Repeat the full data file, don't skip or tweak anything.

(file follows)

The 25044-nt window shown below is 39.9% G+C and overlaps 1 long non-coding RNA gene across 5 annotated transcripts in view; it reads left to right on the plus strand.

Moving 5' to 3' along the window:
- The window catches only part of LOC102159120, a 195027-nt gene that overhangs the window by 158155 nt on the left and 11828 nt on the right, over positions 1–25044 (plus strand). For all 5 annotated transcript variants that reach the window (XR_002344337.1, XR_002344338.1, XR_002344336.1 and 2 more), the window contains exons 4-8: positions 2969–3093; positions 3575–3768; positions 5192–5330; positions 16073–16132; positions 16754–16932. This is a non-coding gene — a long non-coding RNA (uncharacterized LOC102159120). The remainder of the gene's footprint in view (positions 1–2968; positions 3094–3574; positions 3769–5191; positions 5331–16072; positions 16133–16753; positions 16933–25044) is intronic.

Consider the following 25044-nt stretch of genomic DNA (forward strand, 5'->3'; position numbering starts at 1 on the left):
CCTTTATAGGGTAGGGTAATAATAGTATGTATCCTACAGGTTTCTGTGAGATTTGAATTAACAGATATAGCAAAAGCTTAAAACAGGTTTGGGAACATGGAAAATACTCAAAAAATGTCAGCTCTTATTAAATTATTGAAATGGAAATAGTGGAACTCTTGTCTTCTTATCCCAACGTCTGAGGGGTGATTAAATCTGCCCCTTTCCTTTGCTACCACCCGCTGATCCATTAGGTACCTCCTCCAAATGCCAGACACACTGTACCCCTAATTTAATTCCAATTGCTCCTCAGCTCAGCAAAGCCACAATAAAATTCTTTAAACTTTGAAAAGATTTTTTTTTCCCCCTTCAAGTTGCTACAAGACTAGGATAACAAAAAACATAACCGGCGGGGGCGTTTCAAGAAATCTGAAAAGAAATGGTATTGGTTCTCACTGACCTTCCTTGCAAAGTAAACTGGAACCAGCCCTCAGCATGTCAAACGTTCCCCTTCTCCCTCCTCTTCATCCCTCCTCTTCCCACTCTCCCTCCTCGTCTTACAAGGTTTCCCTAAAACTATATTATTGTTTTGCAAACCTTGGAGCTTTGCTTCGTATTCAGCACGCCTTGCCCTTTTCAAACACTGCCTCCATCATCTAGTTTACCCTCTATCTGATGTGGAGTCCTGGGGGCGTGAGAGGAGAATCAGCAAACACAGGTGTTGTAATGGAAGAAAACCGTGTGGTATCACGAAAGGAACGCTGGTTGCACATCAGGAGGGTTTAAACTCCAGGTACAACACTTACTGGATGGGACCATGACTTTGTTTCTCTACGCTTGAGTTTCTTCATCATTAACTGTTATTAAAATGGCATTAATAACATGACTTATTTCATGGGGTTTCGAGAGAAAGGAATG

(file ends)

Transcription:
The 25044-nt window shown below is 39.9% G+C and overlaps 1 long non-coding RNA gene across 5 annotated transcripts in view; it reads left to right on the plus strand.

Moving 5' to 3' along the window:
- The window catches only part of LOC102159120, a 195027-nt gene that overhangs the window by 158155 nt on the left and 11828 nt on the right, over positions 1–25044 (plus strand). For all 5 annotated transcript variants that reach the window (XR_002344337.1, XR_002344338.1, XR_002344336.1 and 2 more), the window contains exons 4-8: positions 2969–3093; positions 3575–3768; positions 5192–5330; positions 16073–16132; positions 16754–16932. This is a non-coding gene — a long non-coding RNA (uncharacterized LOC102159120). The remainder of the gene's footprint in view (positions 1–2968; positions 3094–3574; positions 3769–5191; positions 5331–16072; positions 16133–16753; positions 16933–25044) is intronic.

Consider the following 25044-nt stretch of genomic DNA (forward strand, 5'->3'; position numbering starts at 1 on the left):
CCTTTATAGGGTAGGGTAATAATAGTATGTATCCTACAGGTTTCTGTGAGATTTGAATTAACAGATATAGCAAAAGCTTAAAACAGGTTTGGGAACATGGAAAATACTCAAAAAATGTCAGCTCTTATTAAATTATTGAAATGGAAATAGTGGAACTCTTGTCTTCTTATCCCAACGTCTGAGGGGTGATTAAATCTGCCCCTTTCCTTTGCTACCACCCGCTGATCCATTAGGTACCTCCTCCAAATGCCAGACACACTGTACCCCTAATTTAATTCCAATTGCTCCTCAGCTCAGCAAAGCCACAATAAAATTCTTTAAACTTTGAAAAGATTTTTTTTTCCCCCTTCAAGTTGCTACAAGACTAGGATAACAAAAAACATAACCGGCGGGGGCGTTTCAAGAAATCTGAAAAGAAATGGTATTGGTTCTCACTGACCTTCCTTGCAAAGTAAACTGGAACCAGCCCTCAGCATGTCAAACGTTCCCCTTCTCCCTCCTCTTCATCCCTCCTCTTCCCACTCTCCCTCCTCGTCTTACAAGGTTTCCCTAAAACTATATTATTGTTTTGCAAACCTTGGAGCTTTGCTTCGTATTCAGCACGCCTTGCCCTTTTCAAACACTGCCTCCATCATCTAGTTTACCCTCTATCTGATGTGGAGTCCTGGGGGCGTGAGAGGAGAATCAGCAAACACAGGTGTTGTAATGGAAGAAAACCGTGTGGTATCACGAAAGGAACGCTGGTTGCACATCAGGAGGGTTTAAACTCCAGGTACAACACTTACTGGATGGGACCATGACTTTGTTTCTCTACGCTTGAGTTTCTTCATCATTAACTGTTATTAAAATGGCATTAATAACATGACTTATTTCATGGGGTTTCGAGAGAAAGGAATG